© 2023 Rex Jaeschke. All rights reserved.
Continuing on from Part 2, here are this month's topics:
Certain popular products or ideas can have a name associated with their place of origin. For example: Chianti
wine is from that region of Italy; champagne
is from that region of France; muenster cheese
is named for the city of Munster in Alsace, France; and port wine
for the Portuguese city of Porto. Sienna
is a yellow-brown pigment whose name comes from the city of Siena, Italy, where it was once made. To read about attempts by the EU (and others) to protect such regional names, click here
In Part 2, I mentioned the term Ides of March
. Apparently, the Roman calendar had two other special times of the month: the "Nones
, nine days inclusive before the Ides) and the Kalends
of the following month.")
Apparently, "debtors had to pay off their debts on this day. These debts were inscribed in the kalendaria
, effectively an accounting book."
Speaking of things Roman, consider Roman numerals
. I see them in film copyright notices and in their lowercase form, as the numbers of pages of front matter
; that is, those pages before page 1 of the first chapter. Try doing arithmetic using them; for example, adding 3 and 4 (as in III + IV) which results in 7 (that is, VII). It definitely is challenging, partly because the digits 1–9 can involve 1, 2, or 3 symbols.
Separately, I'd only ever seen 4 and 9 written as IV and IX, respectively. However, a few years ago, I saw IIII and VIIII used on some clock faces.
Who knew that earthquakes swarmed
! According to Wikipedia, "an earthquake swarm is a sequence of seismic events occurring in a local area within a relatively short period of time. … In the summer of 1996, a swarm of 4,070 earthquakes was recorded at Lōʻihi. At the time this was the most energetic earthquake swarm in Hawaii recorded history."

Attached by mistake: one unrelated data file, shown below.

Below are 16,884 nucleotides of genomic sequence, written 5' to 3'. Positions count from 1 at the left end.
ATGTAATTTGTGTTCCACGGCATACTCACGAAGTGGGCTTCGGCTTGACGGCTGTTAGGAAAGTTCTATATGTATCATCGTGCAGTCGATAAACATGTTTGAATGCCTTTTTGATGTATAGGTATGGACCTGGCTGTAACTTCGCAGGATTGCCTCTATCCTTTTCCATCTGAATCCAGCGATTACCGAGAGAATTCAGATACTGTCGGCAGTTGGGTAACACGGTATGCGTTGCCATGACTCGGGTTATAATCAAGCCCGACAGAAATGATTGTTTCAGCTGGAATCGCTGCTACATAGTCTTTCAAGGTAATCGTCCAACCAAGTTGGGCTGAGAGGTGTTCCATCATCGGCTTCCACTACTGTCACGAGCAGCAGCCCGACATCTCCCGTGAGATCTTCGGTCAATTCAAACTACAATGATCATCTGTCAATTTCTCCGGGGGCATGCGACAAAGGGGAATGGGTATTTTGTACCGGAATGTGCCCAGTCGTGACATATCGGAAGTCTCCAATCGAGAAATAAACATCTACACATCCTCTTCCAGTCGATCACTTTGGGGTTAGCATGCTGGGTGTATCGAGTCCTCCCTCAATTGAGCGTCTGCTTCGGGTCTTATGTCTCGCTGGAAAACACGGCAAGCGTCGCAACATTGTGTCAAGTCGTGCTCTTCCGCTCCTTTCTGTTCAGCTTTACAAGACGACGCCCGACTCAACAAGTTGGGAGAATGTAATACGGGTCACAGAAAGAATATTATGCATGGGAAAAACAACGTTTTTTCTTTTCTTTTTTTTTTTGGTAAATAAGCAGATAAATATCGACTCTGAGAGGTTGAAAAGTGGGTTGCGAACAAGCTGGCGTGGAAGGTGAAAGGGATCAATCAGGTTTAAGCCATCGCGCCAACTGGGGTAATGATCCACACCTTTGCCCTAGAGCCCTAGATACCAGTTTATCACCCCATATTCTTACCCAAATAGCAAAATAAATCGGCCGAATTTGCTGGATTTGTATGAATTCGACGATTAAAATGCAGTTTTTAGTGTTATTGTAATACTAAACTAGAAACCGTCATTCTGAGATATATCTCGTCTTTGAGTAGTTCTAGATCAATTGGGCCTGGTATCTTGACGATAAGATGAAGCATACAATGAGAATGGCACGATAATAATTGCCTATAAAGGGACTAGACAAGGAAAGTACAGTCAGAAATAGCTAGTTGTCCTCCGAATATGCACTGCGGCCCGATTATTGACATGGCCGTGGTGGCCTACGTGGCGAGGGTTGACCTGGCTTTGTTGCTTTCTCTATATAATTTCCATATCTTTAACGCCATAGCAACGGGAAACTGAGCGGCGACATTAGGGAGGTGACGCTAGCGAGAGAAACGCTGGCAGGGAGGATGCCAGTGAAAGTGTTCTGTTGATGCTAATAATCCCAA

In the Good Old Days of English law, if one caused another person's death, one had to forfeit some piece of personal property, which was referred to as a deodand
, from the Latin
phrase "deo dandum
," which means "to be given to God."
According to Wikipedia, Darby and Joan
"is a proverbial phrase for a married couple content to share a quiet life of mutual devotion."
If you read much English or American history, you'll come across the now-defunct political factions called the Whigs
). The term grew out of the word whiggamore
" and one tends to think of the adjective describing something as being from New Zealand. But is that where kiwifruit originated? According to Wikipedia, "Kiwifruit
is native to central and eastern China. … In the early 20th century, cultivation of kiwifruit spread from China to New Zealand …" Also known as Chinese gooseberry
, it really isn't a gooseberry
. Click here
to learn all about the dessert Pavlova, and how it often is topped with kiwifruit.
Each section of some citrus fruits (such as orange, mandarin, and lemon) is called a carpel.
Throughout the UK and parts of the British Commonwealth, the term loo
is well-known as a slang term for a toilet. But how did it get that name? Wikipedia
, states, "The etymology of loo is obscure" and then goes on with theories of its origin. It also mentions the euphemism crapper
! Before we had an indoor toilet, I well remember my mother having a guzunda
, an Aussie term for a chamber pot
, which "goes under
the bed!" Have you ever had to spend a penny
We're all familiar with the idea of a cartoon
. But did you know, that "The concept originated in the Middle Ages, and first described a preparatory drawing for a piece of art, such as a painting, fresco, tapestry, or stained glass window."
"The English word 'cash
' originally meant 'money box,' and later came to have a secondary meaning 'money.'"
"The term graveyard
is often used interchangeably with cemetery
, but a graveyard primarily refers to a burial ground within a churchyard